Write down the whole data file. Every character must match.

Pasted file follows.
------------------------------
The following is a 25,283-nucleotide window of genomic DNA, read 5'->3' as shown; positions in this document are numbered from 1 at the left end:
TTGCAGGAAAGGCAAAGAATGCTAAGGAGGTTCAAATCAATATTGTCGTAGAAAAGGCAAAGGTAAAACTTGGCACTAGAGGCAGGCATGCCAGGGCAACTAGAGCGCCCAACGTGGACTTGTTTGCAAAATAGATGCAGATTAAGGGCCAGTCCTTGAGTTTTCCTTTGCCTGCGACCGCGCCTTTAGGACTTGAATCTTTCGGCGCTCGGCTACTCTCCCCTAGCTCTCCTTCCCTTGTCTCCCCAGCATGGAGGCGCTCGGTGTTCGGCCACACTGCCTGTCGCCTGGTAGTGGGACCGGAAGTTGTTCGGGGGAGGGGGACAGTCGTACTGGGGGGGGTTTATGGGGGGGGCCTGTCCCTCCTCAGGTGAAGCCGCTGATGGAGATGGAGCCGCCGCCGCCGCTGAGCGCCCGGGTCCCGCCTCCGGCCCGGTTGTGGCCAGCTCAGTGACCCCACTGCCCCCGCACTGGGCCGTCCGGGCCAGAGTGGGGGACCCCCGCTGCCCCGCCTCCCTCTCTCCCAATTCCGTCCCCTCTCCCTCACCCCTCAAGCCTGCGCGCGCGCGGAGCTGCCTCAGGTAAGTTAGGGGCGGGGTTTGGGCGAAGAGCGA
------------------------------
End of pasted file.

The following is a 25,283-nucleotide window of genomic DNA, read 5'->3' as shown; positions in this document are numbered from 1 at the left end:
TTGCAGGAAAGGCAAAGAATGCTAAGGAGGTTCAAATCAATATTGTCGTAGAAAAGGCAAAGGTAAAACTTGGCACTAGAGGCAGGCATGCCAGGGCAACTAGAGCGCCCAACGTGGACTTGTTTGCAAAATAGATGCAGATTAAGGGCCAGTCCTTGAGTTTTCCTTTGCCTGCGACCGCGCCTTTAGGACTTGAATCTTTCGGCGCTCGGCTACTCTCCCCTAGCTCTCCTTCCCTTGTCTCCCCAGCATGGAGGCGCTCGGTGTTCGGCCACACTGCCTGTCGCCTGGTAGTGGGACCGGAAGTTGTTCGGGGGAGGGGGACAGTCGTACTGGGGGGGGTTTATGGGGGGGGCCTGTCCCTCCTCAGGTGAAGCCGCTGATGGAGATGGAGCCGCCGCCGCCGCTGAGCGCCCGGGTCCCGCCTCCGGCCCGGTTGTGGCCAGCTCAGTGACCCCACTGCCCCCGCACTGGGCCGTCCGGGCCAGAGTGGGGGACCCCCGCTGCCCCGCCTCCCTCTCTCCCAATTCCGTCCCCTCTCCCTCACCCCTCAAGCCTGCGCGCGCGCGGAGCTGCCTCAGGTAAGTTAGGGGCGGGGTTTGGGCGAAGAGCGA